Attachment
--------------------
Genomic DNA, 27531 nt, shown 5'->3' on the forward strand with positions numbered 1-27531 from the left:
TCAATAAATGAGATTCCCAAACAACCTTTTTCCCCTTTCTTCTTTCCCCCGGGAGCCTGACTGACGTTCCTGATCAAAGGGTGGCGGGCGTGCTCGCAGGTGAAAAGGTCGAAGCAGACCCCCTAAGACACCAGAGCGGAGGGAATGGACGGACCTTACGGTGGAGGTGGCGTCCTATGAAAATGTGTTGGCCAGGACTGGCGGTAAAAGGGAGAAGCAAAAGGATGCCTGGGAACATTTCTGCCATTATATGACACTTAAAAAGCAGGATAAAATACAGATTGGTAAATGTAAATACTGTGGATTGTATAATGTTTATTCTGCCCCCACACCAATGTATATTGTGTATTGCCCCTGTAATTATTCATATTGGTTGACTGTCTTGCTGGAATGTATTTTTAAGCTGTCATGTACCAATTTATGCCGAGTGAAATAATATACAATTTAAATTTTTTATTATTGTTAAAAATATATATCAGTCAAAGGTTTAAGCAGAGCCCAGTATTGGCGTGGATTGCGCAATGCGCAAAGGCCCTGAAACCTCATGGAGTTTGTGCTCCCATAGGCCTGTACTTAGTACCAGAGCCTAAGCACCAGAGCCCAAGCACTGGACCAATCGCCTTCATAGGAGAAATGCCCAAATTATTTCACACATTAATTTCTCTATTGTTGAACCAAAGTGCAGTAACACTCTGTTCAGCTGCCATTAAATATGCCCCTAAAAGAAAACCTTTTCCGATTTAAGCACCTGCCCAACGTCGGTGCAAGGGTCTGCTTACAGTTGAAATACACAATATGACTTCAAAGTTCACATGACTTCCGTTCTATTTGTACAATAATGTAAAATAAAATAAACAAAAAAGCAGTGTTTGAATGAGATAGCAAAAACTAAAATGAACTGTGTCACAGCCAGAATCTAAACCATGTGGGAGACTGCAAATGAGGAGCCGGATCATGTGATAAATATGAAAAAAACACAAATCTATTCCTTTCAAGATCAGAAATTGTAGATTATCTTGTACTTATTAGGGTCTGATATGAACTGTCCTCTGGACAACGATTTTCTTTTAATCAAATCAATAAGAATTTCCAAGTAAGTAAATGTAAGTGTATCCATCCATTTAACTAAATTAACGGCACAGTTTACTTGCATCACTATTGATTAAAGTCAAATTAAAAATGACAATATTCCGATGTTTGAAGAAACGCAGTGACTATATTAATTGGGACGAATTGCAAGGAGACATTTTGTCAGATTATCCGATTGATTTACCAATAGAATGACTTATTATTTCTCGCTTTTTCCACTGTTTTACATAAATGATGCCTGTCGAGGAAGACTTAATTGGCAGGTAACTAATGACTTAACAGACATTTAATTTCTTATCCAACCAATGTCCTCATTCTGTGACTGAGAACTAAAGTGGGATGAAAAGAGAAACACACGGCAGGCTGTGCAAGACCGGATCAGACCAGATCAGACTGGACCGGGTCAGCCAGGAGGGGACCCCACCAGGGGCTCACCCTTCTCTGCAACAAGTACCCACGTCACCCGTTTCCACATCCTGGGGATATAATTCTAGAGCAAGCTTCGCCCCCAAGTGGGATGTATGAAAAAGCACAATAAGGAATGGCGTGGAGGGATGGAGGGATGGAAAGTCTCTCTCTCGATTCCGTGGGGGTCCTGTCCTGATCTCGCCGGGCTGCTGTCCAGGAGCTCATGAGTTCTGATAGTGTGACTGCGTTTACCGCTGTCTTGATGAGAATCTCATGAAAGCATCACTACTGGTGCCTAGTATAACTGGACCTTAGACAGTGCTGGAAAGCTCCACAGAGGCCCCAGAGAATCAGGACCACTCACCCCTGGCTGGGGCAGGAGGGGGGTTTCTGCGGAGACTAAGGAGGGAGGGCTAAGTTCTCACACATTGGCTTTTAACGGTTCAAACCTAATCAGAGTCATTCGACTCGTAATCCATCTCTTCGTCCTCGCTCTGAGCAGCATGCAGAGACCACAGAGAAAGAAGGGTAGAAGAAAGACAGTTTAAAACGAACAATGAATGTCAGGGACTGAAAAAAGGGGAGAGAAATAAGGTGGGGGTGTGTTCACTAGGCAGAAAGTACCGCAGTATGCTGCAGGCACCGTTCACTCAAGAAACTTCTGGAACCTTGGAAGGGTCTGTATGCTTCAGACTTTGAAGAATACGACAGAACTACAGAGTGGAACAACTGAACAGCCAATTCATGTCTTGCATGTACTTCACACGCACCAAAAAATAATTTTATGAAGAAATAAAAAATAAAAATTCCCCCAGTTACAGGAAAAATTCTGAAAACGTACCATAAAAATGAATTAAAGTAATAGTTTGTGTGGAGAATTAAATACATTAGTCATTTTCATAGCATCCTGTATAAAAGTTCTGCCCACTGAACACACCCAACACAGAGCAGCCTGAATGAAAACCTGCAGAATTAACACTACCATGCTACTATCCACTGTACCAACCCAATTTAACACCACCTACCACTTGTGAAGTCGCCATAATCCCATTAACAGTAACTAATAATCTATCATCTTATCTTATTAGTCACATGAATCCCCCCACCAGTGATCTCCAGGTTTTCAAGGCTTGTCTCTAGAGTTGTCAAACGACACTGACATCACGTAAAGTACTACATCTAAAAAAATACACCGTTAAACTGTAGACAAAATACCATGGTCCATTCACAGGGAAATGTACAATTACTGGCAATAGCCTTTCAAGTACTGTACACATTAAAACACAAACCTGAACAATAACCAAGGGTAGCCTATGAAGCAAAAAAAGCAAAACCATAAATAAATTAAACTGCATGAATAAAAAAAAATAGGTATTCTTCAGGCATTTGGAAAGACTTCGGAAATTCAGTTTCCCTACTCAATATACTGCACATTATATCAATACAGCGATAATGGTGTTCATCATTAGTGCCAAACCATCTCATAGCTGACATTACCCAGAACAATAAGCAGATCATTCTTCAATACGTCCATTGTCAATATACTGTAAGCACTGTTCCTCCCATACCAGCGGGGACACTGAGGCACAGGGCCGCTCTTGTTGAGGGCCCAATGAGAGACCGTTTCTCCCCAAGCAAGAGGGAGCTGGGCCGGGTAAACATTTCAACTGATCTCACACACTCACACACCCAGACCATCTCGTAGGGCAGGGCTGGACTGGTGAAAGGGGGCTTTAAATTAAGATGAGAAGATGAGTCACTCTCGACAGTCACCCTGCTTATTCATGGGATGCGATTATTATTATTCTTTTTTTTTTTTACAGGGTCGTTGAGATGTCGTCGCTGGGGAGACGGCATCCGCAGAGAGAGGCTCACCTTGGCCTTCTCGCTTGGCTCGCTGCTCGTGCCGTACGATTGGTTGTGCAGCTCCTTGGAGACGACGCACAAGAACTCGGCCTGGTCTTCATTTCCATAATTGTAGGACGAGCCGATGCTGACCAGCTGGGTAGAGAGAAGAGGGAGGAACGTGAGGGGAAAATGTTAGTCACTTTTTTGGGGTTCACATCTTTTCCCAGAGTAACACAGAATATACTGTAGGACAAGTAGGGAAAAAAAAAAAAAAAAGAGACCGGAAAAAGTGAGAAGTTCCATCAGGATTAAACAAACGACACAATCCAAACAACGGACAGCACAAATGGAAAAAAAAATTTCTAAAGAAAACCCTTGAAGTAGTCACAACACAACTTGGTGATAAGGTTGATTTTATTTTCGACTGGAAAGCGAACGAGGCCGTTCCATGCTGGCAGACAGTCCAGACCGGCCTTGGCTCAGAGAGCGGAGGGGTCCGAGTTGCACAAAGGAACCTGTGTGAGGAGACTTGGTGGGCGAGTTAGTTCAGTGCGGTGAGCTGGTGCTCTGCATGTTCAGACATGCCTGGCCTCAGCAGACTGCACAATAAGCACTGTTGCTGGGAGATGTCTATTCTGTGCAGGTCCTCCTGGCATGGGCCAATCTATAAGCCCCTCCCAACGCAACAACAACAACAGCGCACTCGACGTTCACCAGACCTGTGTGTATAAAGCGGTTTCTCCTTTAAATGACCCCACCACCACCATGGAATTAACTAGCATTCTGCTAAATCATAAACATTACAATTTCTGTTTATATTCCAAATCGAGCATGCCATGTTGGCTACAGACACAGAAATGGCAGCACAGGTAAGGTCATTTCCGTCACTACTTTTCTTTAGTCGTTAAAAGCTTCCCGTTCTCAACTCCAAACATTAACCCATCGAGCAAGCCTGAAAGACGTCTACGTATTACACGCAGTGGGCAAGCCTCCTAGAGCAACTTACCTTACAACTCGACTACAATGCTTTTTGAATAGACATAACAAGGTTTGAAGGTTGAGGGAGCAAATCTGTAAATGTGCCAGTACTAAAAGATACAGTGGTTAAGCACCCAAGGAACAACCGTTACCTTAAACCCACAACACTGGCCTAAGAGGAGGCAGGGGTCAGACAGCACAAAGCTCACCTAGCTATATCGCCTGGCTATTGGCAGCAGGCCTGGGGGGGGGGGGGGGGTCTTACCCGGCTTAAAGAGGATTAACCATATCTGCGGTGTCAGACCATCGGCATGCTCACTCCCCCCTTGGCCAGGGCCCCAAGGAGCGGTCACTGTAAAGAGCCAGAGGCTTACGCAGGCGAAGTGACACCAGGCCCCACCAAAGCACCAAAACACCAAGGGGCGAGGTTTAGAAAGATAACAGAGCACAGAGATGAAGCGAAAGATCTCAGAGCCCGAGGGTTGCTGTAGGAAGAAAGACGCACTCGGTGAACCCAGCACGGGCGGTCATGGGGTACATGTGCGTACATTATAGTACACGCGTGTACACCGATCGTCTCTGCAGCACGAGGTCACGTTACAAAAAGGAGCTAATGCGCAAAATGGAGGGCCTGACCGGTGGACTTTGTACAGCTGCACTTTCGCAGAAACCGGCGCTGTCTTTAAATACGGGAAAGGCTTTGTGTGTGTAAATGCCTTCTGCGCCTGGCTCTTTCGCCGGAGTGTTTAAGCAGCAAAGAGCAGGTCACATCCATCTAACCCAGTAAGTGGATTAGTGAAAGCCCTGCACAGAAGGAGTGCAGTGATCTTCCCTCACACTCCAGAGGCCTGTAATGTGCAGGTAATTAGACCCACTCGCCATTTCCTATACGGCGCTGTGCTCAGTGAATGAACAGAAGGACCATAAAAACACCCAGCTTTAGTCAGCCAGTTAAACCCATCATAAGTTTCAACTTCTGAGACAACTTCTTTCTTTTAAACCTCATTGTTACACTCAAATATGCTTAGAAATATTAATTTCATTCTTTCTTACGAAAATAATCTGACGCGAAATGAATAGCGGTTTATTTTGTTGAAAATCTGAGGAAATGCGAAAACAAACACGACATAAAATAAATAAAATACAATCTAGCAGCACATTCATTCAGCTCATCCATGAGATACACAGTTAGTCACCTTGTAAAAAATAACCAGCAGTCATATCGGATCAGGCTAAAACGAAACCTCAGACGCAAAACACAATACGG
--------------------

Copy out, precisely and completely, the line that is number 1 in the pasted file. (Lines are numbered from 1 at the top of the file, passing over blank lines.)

Genomic DNA, 27531 nt, shown 5'->3' on the forward strand with positions numbered 1-27531 from the left: